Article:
What is Maror?
The term maror refers to the bitter herbs that are eaten during Passover. They are served as part of the Seder along with other traditional food offerings, such as lamb and unleavened bread in the form of matzoh. The word maror itself is Hebrew for bitter.
Passover, or Pesach in Hebrew, is one of the mostly widely celebrated of the Jewish holidays. It takes place in spring, on the 15th day of the Hebrew month of Nisan and continues for seven days. The holiday commemorates the Jewish people's freedom from slavery in ancient Egypt. In the Hebrew Bible story of the exodus, God helped them escape by inflicting ten plagues on the Egyptians before the Pharoah agreed to release them. The worst of the plagues was the death of the first born in each house. But the Israelites were told to mark their doors with the blood of a slaughtered spring lamb so that the plague would pass over their homes. This is the origin of the holiday's name, Passover. Moses then parted the Red Sea and led the Israelites out of Egypt in approximately 1300 BCE.
The Symbolism of the Seder Plate
It is said that the slaves left in such a hurry that their bread dough did not have a chance to rise. Hence, only unleavened bread, such as matzoh, is eaten during Passover. The commemorative meal, the Seder, includes a reading of the Haggadah, a sacred text of Passover which defines the customs of the holiday, and the eating of symbolic foods placed on a Seder Plate. The book dictates that just reading the story of Passover is not enough and you must actually "experience" it through taste. Hence the inclusion of foods like charoset, a chopped apple mixture that symbolizes the mortar that the Jewish slaves made to build the Egyptian monuments; zeroa, a shank bone to remind us of the might arm of God; baytzah, a roasted egg to symbolize the cycle of life; karpas, a green herb (usually parsley) dipped in salt water to represent the tears of the slaves; and maror, the bitter herbs, to symbolize the bitterness of slavery.
During the meal, each Seder participant recites a specific blessing from the Haggadah over the maror and then eats it. Jewish law prescribes the minimum amount of the maror that must be eaten to fulfill the requirement and that is the volume of an olive. It also dictates that the bitter flavor cannot be adulterated or softened by cooking, preserving or sweetening, as well as the amount of time it should take to eat the maror, about 2 to 4 minutes.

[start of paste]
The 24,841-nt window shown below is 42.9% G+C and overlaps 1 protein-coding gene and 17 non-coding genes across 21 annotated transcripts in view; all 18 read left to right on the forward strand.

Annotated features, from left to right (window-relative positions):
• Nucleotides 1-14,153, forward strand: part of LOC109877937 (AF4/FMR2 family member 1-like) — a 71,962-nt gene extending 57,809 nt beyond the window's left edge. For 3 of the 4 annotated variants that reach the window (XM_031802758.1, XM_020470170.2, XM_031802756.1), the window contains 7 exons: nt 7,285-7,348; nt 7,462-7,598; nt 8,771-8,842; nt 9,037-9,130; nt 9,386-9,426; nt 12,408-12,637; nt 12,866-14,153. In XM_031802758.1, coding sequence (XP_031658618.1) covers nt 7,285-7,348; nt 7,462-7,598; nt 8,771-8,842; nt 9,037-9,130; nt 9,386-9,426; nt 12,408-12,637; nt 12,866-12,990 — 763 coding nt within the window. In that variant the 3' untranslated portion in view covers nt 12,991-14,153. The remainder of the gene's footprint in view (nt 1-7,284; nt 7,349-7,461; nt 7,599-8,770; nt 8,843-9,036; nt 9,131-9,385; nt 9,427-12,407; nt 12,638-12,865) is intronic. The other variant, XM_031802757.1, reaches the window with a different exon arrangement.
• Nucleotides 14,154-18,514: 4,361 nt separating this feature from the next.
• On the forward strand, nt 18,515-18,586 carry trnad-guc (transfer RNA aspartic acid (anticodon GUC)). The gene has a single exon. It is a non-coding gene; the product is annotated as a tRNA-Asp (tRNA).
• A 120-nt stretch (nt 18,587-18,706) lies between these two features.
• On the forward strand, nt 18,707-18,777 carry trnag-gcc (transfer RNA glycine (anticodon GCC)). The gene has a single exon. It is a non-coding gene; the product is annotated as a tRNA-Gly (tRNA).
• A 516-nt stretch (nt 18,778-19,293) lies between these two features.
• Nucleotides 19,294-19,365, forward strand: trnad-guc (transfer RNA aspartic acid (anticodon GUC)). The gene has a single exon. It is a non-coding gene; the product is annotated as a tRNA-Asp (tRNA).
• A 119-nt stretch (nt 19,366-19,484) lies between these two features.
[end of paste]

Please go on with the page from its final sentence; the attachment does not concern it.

Which Foods and Herbs Qualify as Maror?
There is some debate about exactly which foods qualify and different sects may have different customs and traditions. The Mishnah is the first major written work that describes Jewish traditions and it specifies five types of bitter herbs that may be eaten as maror. They include lettuce, chicory, horseradish, dandelion greens, and possibly clover. Other potential bitter options would include parsley, endive, green onion, and celery.
In the United States, the most common forms of maror on the Seder plate are likely to be horseradish, parsley, and bitter salad greens such as chicory and Romaine lettuce.
How Exactly is the Maror to be Eaten?
During the Seder, after the guests have eaten the matzoh, they take a small bit of maror and dip it into the charoset, a concoction of apples, nuts, dates, wine, and other sweet ingredients. Even though the bitter herbs are dipped into the sweet mixture, it's important not to leave it in the charoset for long and to shake it off right away so as not to lessen the bitter taste. The maror is meant to be chewed slowly enough to taste the bitterness and swallowing it whole does not fulfill the requirement.
Once the matzoh and the maror have been eaten individually, both are used one more time in a sandwich of maror and matzoh, known as korech.
Once the rituals, prayers and eating of symbolic foods is over, the Passover Seder commences as a delicious holiday meal with a few traditional foods. Most typical Seder dinners will include gefilte fish, matzoh ball soup, lamb, and a fudge-like flourless chocolate cake for dessert. The Seder itself takes place only on the first night in Israel and for two nights everywhere else in the world. But the requirement to avoid leavened breads continues for all seven days.